'Taken by Storm: The Art of Storm Thorgerson and Hipgnosis': Film Review

Courtesy of MoMA

Catnip for anyone with a treasured LP collection.

Roddy Bogawa's documentary recounts the life and career of the famed designer of such classic album covers as Pink Floyd's "Dark Side of the Moon" and Led Zeppelin's "Houses of the Holy."

How do kids today roll their marijuana joints?

That's just one of the questions raised by Roddy Bogawa's documentary about Storm Thorgerson, the designer of such legendary album covers as Pink Floyd's Dark Side of the Moon, Led Zeppelin's Houses of the Holy, and countless others. As one of Thorgerson's colleagues points out, "We had a palette," meaning the large LP cover that is mostly extinct in today's era of DVDs and digital music. Those too young to remember past halcyon days will discover what they're missing in Taken by Storm: The Art of Storm Thorgerson and Hipgnosis.

Thorgerson is described in the film as "the last great living surrealist," which was true when the documentary was shot in 2011 but no longer is, as he died in 2013. But he's very much a vital presence on screen as he drolly recounts the story of his life and career.

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His grammar school friendship with Syd Barrett and Roger Waters led to his company, punningly named Hipgnosis, getting to design the cover for Pink Floyd's album A Saucerful of Secrets. Self-effacingly revealing that "I can't draw and I can't paint," the artist instead used the medium of photography, which he describes as "malleable." His wildly imaginative creations, frequently compared to Dali and Magritte, were painstakingly and realistically assembled so that, for instance, the hundreds of hospital beds on a beach displayed on the cover of Pink Floyd's A Momentary Lack of Reason were actually there.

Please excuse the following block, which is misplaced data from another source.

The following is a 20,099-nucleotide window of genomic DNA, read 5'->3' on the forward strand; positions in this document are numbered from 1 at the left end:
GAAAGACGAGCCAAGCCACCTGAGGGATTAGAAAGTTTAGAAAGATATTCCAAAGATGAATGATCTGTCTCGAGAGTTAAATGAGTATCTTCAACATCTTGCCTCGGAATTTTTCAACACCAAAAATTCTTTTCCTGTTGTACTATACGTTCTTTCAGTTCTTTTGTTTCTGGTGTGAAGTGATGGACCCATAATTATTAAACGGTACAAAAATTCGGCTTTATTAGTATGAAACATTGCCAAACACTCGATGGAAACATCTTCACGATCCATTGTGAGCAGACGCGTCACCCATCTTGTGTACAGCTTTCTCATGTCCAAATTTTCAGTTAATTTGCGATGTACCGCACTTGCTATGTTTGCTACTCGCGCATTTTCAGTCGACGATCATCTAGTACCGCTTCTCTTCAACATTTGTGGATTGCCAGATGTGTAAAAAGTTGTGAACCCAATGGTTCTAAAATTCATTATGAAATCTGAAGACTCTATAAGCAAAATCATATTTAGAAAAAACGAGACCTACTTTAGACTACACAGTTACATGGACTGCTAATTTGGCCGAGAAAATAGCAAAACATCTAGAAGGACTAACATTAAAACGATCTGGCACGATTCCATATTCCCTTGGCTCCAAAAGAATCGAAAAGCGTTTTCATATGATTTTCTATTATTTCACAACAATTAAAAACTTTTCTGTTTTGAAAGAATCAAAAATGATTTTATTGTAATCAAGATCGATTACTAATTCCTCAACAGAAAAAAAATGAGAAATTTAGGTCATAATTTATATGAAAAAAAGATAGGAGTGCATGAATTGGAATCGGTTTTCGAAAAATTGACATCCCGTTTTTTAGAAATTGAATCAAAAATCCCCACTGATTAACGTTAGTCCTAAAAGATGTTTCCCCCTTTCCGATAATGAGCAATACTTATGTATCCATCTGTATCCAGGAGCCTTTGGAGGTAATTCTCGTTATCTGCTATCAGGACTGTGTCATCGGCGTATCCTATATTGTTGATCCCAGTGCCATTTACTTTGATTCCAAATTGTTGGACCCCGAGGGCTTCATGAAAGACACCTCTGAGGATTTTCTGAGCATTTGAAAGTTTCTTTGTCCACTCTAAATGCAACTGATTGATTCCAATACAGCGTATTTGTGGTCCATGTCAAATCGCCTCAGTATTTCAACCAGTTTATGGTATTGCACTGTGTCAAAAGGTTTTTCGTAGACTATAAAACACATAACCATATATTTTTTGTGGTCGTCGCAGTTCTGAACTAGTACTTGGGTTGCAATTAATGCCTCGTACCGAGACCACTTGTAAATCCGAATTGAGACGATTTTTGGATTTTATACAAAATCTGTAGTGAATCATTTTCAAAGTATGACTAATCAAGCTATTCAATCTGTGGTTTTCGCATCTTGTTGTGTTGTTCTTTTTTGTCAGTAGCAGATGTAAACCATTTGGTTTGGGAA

When that band decided that they wanted something "cool and graphic" for their Dark Side of the Moon LP, he reluctantly changed his style. The result ironically became Thorgerson's best-known creation, one that is ubiquitously seen on T-shirts to this day.

Many of Thorgerson's former clients weigh in via interviews, including: Robert Plant, extolling his bold idea to sheath Led Zeppelin's In Through the Out Door in a brown paper bag; Peter Gabriel, explaining that he was only persuaded to display his face on his album covers when Thorgerson showed him the photographic alterations; and Pink Floyd's David Gilmour, who testifies to his band's complete confidence in the artist's work.

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Thorgerson's career took a turn to the worse when Hipgnosis expanded into music video production, with disastrous results. Although its first effort, Paul Young's "Wherever I Lay My Hat," was a hit, the company went under within a couple of years due to wild overspending and such demanding clients as Barry Gibb, who he cheekishly describes as "cosmic punishment." 

For many, the album covers on frequent display in the film will be instantly recognizable. But even for those younger viewers who won't succumb to nostalgic reveries, Taken by Storm is a fascinating music doc that showcases the artist behind those memorable images.

Director: Roddy Bogawa
Producers: Roddy Bogawa, Rob Roth, Orion Williams
Director of photography: Benjamin P. Speth
Editor: Karen Skloss
Composer: Chris Brokaw

Not rated, 95 min.

 

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